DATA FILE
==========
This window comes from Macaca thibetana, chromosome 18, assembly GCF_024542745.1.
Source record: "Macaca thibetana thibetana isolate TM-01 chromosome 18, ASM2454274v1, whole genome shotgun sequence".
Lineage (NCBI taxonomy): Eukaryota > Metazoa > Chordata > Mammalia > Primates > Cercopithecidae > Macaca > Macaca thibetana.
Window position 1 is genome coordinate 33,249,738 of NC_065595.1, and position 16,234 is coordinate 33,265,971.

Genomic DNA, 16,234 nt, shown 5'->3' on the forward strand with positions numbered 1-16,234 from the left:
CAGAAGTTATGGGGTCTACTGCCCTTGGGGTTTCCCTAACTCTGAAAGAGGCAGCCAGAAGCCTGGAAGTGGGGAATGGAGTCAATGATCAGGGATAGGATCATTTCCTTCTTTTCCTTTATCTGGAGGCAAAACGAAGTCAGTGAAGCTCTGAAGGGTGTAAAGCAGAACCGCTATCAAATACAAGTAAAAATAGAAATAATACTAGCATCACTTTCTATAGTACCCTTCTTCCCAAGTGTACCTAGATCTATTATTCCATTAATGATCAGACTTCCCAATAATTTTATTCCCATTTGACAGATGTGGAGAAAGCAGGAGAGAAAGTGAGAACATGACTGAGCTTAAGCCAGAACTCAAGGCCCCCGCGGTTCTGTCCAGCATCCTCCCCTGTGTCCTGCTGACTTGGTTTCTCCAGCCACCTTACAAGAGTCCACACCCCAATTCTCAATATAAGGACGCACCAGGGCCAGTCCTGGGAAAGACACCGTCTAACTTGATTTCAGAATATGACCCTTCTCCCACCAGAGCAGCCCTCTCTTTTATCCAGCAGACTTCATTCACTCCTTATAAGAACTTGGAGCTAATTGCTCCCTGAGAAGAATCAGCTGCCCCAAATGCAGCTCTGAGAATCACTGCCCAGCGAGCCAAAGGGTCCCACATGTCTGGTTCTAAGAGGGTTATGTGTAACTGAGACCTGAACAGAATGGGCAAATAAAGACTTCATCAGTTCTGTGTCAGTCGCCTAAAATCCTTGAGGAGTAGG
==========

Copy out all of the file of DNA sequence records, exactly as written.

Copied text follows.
This window comes from Macaca thibetana, chromosome 18, assembly GCF_024542745.1.
Source record: "Macaca thibetana thibetana isolate TM-01 chromosome 18, ASM2454274v1, whole genome shotgun sequence".
Lineage (NCBI taxonomy): Eukaryota > Metazoa > Chordata > Mammalia > Primates > Cercopithecidae > Macaca > Macaca thibetana.
Window position 1 is genome coordinate 33,249,738 of NC_065595.1, and position 16,234 is coordinate 33,265,971.

Genomic DNA, 16,234 nt, shown 5'->3' on the forward strand with positions numbered 1-16,234 from the left:
CAGAAGTTATGGGGTCTACTGCCCTTGGGGTTTCCCTAACTCTGAAAGAGGCAGCCAGAAGCCTGGAAGTGGGGAATGGAGTCAATGATCAGGGATAGGATCATTTCCTTCTTTTCCTTTATCTGGAGGCAAAACGAAGTCAGTGAAGCTCTGAAGGGTGTAAAGCAGAACCGCTATCAAATACAAGTAAAAATAGAAATAATACTAGCATCACTTTCTATAGTACCCTTCTTCCCAAGTGTACCTAGATCTATTATTCCATTAATGATCAGACTTCCCAATAATTTTATTCCCATTTGACAGATGTGGAGAAAGCAGGAGAGAAAGTGAGAACATGACTGAGCTTAAGCCAGAACTCAAGGCCCCCGCGGTTCTGTCCAGCATCCTCCCCTGTGTCCTGCTGACTTGGTTTCTCCAGCCACCTTACAAGAGTCCACACCCCAATTCTCAATATAAGGACGCACCAGGGCCAGTCCTGGGAAAGACACCGTCTAACTTGATTTCAGAATATGACCCTTCTCCCACCAGAGCAGCCCTCTCTTTTATCCAGCAGACTTCATTCACTCCTTATAAGAACTTGGAGCTAATTGCTCCCTGAGAAGAATCAGCTGCCCCAAATGCAGCTCTGAGAATCACTGCCCAGCGAGCCAAAGGGTCCCACATGTCTGGTTCTAAGAGGGTTATGTGTAACTGAGACCTGAACAGAATGGGCAAATAAAGACTTCATCAGTTCTGTGTCAGTCGCCTAAAATCCTTGAGGAGTAGG